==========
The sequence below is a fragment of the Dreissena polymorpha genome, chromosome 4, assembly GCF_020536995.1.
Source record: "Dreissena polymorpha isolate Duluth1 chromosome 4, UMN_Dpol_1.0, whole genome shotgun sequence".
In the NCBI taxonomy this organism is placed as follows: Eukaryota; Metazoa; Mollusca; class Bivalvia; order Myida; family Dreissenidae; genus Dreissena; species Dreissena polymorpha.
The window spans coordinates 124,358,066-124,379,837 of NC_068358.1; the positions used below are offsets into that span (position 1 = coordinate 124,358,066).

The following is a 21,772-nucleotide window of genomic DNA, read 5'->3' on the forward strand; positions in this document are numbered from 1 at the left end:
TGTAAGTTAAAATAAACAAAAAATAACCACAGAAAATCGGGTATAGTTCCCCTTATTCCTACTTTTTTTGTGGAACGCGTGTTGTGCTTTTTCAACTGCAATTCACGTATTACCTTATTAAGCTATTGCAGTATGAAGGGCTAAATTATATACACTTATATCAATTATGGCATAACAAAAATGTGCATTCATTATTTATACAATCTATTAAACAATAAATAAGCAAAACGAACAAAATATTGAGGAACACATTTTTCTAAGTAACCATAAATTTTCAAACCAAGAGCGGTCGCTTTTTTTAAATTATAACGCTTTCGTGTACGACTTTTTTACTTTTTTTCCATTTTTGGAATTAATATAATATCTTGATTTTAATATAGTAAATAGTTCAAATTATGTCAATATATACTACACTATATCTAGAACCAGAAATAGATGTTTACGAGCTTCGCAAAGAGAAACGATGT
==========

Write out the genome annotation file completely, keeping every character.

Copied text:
The sequence below is a fragment of the Dreissena polymorpha genome, chromosome 4, assembly GCF_020536995.1.
Source record: "Dreissena polymorpha isolate Duluth1 chromosome 4, UMN_Dpol_1.0, whole genome shotgun sequence".
In the NCBI taxonomy this organism is placed as follows: Eukaryota; Metazoa; Mollusca; class Bivalvia; order Myida; family Dreissenidae; genus Dreissena; species Dreissena polymorpha.
The window spans coordinates 124,358,066-124,379,837 of NC_068358.1; the positions used below are offsets into that span (position 1 = coordinate 124,358,066).

The following is a 21,772-nucleotide window of genomic DNA, read 5'->3' on the forward strand; positions in this document are numbered from 1 at the left end:
TGTAAGTTAAAATAAACAAAAAATAACCACAGAAAATCGGGTATAGTTCCCCTTATTCCTACTTTTTTTGTGGAACGCGTGTTGTGCTTTTTCAACTGCAATTCACGTATTACCTTATTAAGCTATTGCAGTATGAAGGGCTAAATTATATACACTTATATCAATTATGGCATAACAAAAATGTGCATTCATTATTTATACAATCTATTAAACAATAAATAAGCAAAACGAACAAAATATTGAGGAACACATTTTTCTAAGTAACCATAAATTTTCAAACCAAGAGCGGTCGCTTTTTTTAAATTATAACGCTTTCGTGTACGACTTTTTTACTTTTTTTCCATTTTTGGAATTAATATAATATCTTGATTTTAATATAGTAAATAGTTCAAATTATGTCAATATATACTACACTATATCTAGAACCAGAAATAGATGTTTACGAGCTTCGCAAAGAGAAACGATGT